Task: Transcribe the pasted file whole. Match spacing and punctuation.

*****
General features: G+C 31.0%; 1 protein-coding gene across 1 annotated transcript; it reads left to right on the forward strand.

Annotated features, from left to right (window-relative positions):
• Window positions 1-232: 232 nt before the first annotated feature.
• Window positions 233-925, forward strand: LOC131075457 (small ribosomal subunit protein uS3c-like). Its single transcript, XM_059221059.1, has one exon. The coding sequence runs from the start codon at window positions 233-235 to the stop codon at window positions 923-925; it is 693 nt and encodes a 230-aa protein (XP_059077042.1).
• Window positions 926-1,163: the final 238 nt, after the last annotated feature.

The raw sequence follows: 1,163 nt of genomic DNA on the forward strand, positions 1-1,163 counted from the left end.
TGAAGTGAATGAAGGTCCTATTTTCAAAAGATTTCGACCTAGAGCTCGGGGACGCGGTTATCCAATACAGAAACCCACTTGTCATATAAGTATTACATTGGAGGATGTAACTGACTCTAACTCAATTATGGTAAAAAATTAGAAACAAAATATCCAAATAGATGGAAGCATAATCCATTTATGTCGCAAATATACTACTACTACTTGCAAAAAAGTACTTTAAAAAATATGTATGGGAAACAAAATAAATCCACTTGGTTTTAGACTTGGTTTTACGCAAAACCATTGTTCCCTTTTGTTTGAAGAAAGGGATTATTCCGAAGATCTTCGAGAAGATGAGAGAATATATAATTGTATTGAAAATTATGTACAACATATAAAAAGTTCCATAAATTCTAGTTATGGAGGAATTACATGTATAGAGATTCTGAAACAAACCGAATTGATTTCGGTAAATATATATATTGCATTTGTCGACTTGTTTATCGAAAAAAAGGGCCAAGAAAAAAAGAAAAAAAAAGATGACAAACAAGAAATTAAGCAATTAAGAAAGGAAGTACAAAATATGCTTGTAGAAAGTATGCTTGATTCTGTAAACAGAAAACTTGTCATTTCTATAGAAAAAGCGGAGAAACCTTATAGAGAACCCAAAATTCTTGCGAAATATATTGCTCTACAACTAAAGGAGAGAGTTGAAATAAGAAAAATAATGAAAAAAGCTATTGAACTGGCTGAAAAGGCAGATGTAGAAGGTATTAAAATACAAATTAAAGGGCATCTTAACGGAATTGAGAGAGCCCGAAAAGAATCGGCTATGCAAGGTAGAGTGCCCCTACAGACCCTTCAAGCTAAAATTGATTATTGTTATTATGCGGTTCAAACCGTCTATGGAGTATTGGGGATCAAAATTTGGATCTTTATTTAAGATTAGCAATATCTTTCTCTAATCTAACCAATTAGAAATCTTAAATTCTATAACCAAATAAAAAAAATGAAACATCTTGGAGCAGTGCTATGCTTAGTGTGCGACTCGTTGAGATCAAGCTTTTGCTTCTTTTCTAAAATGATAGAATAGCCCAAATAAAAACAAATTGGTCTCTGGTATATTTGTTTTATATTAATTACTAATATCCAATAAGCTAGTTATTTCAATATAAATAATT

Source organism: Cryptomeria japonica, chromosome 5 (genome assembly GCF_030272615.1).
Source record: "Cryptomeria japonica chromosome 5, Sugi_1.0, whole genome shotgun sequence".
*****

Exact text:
General features: G+C 31.0%; 1 protein-coding gene across 1 annotated transcript; it reads left to right on the forward strand.

Annotated features, from left to right (window-relative positions):
• Window positions 1-232: 232 nt before the first annotated feature.
• Window positions 233-925, forward strand: LOC131075457 (small ribosomal subunit protein uS3c-like). Its single transcript, XM_059221059.1, has one exon. The coding sequence runs from the start codon at window positions 233-235 to the stop codon at window positions 923-925; it is 693 nt and encodes a 230-aa protein (XP_059077042.1).
• Window positions 926-1,163: the final 238 nt, after the last annotated feature.

The raw sequence follows: 1,163 nt of genomic DNA on the forward strand, positions 1-1,163 counted from the left end.
TGAAGTGAATGAAGGTCCTATTTTCAAAAGATTTCGACCTAGAGCTCGGGGACGCGGTTATCCAATACAGAAACCCACTTGTCATATAAGTATTACATTGGAGGATGTAACTGACTCTAACTCAATTATGGTAAAAAATTAGAAACAAAATATCCAAATAGATGGAAGCATAATCCATTTATGTCGCAAATATACTACTACTACTTGCAAAAAAGTACTTTAAAAAATATGTATGGGAAACAAAATAAATCCACTTGGTTTTAGACTTGGTTTTACGCAAAACCATTGTTCCCTTTTGTTTGAAGAAAGGGATTATTCCGAAGATCTTCGAGAAGATGAGAGAATATATAATTGTATTGAAAATTATGTACAACATATAAAAAGTTCCATAAATTCTAGTTATGGAGGAATTACATGTATAGAGATTCTGAAACAAACCGAATTGATTTCGGTAAATATATATATTGCATTTGTCGACTTGTTTATCGAAAAAAAGGGCCAAGAAAAAAAGAAAAAAAAAGATGACAAACAAGAAATTAAGCAATTAAGAAAGGAAGTACAAAATATGCTTGTAGAAAGTATGCTTGATTCTGTAAACAGAAAACTTGTCATTTCTATAGAAAAAGCGGAGAAACCTTATAGAGAACCCAAAATTCTTGCGAAATATATTGCTCTACAACTAAAGGAGAGAGTTGAAATAAGAAAAATAATGAAAAAAGCTATTGAACTGGCTGAAAAGGCAGATGTAGAAGGTATTAAAATACAAATTAAAGGGCATCTTAACGGAATTGAGAGAGCCCGAAAAGAATCGGCTATGCAAGGTAGAGTGCCCCTACAGACCCTTCAAGCTAAAATTGATTATTGTTATTATGCGGTTCAAACCGTCTATGGAGTATTGGGGATCAAAATTTGGATCTTTATTTAAGATTAGCAATATCTTTCTCTAATCTAACCAATTAGAAATCTTAAATTCTATAACCAAATAAAAAAAATGAAACATCTTGGAGCAGTGCTATGCTTAGTGTGCGACTCGTTGAGATCAAGCTTTTGCTTCTTTTCTAAAATGATAGAATAGCCCAAATAAAAACAAATTGGTCTCTGGTATATTTGTTTTATATTAATTACTAATATCCAATAAGCTAGTTATTTCAATATAAATAATT

Source organism: Cryptomeria japonica, chromosome 5 (genome assembly GCF_030272615.1).
Source record: "Cryptomeria japonica chromosome 5, Sugi_1.0, whole genome shotgun sequence".